Child’s Play

I am not a violent person. I don’t think I am especially angry. But if you’ve ever taken your child to a playgroup then you might just have an inkling of an idea where I’m coming from when I say I have been tempted to flip out at a child – obviously I never would.

Here’s what I know. Playgroups are meant to be fun for your children whilst learning different skills, whether it be motor skills or social skills. It really is beneficial taking them. J has only been to two different one’s and he really enjoys them.

However when you witness a (devil) child jumping on your one your old, hitting him and pulling his hair. I challenge you not to imagine any kind of throttling. Of course, you’re not going to actually do it but what CAN you do? Because it seemed that little Satan’s parents are busy having a a chat with friends.

What you learn very quickly when you take your kid out into the big, wide world is that people suck. And their kids suck even harder. Another instance today was J being whacked in a face with a tennis racket, the poor sausage was bleeding from his mouth. Granted it was an accident as the little boy wasn’t looking what he was doing. But what got me is that the father didn’t  even acknowledging what had happened and he was stood a meter or two away.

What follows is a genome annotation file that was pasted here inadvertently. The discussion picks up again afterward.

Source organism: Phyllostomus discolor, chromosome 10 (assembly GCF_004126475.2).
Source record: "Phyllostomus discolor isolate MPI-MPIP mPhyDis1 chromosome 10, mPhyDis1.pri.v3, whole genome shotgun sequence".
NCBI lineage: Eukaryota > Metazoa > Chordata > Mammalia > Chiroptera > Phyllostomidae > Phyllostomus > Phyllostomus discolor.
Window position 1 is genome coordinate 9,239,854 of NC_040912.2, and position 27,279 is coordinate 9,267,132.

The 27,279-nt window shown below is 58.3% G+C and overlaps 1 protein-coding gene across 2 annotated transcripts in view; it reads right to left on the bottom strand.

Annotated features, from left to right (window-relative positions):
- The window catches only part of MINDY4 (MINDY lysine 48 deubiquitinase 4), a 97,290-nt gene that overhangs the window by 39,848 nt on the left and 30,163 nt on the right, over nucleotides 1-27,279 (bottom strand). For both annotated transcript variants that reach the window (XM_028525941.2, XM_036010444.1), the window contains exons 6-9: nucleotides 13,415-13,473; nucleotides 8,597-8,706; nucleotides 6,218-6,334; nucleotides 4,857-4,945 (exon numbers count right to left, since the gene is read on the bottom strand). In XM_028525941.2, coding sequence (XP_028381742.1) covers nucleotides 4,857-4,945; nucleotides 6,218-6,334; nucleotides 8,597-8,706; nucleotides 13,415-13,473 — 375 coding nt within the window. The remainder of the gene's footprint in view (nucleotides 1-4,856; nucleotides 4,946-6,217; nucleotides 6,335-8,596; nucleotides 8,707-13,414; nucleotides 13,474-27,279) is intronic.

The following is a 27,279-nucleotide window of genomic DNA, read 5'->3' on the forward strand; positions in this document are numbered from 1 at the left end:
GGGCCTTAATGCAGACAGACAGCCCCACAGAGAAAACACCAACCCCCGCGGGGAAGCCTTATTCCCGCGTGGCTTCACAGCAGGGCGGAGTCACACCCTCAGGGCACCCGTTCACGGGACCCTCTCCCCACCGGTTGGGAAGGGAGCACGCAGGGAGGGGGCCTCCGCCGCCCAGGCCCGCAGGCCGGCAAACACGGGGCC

I’m not saying my kids are perfect. I dare not leave J alone for even a minute because I can bet he will gouge some poor unsuspecting person’s eyes out just trying to say hello. But at least I had the decency to come running over, apologising profusely, face ashen with shame.

In all seriousness, watching your kid interact with others can be brutal. We’re hard-wired to want to protect them. And get angry with anyone who brings them harm. And then, you discover, like a slap in the face, that not everyone parents the same way. It’s tricky terrain to navigate.

Child's play

 

 

 

 

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1 Comment

  1. March 20, 2017 / 7:29 am

    I’ve been known to bellow across the room – will you stop hurting my child.

    Works well as it’s fairly non-aggressive to the offending child as you are so far away from them.

    And draws attention to the fact that if you can see it happening from the other side of the room, the parents should have too.

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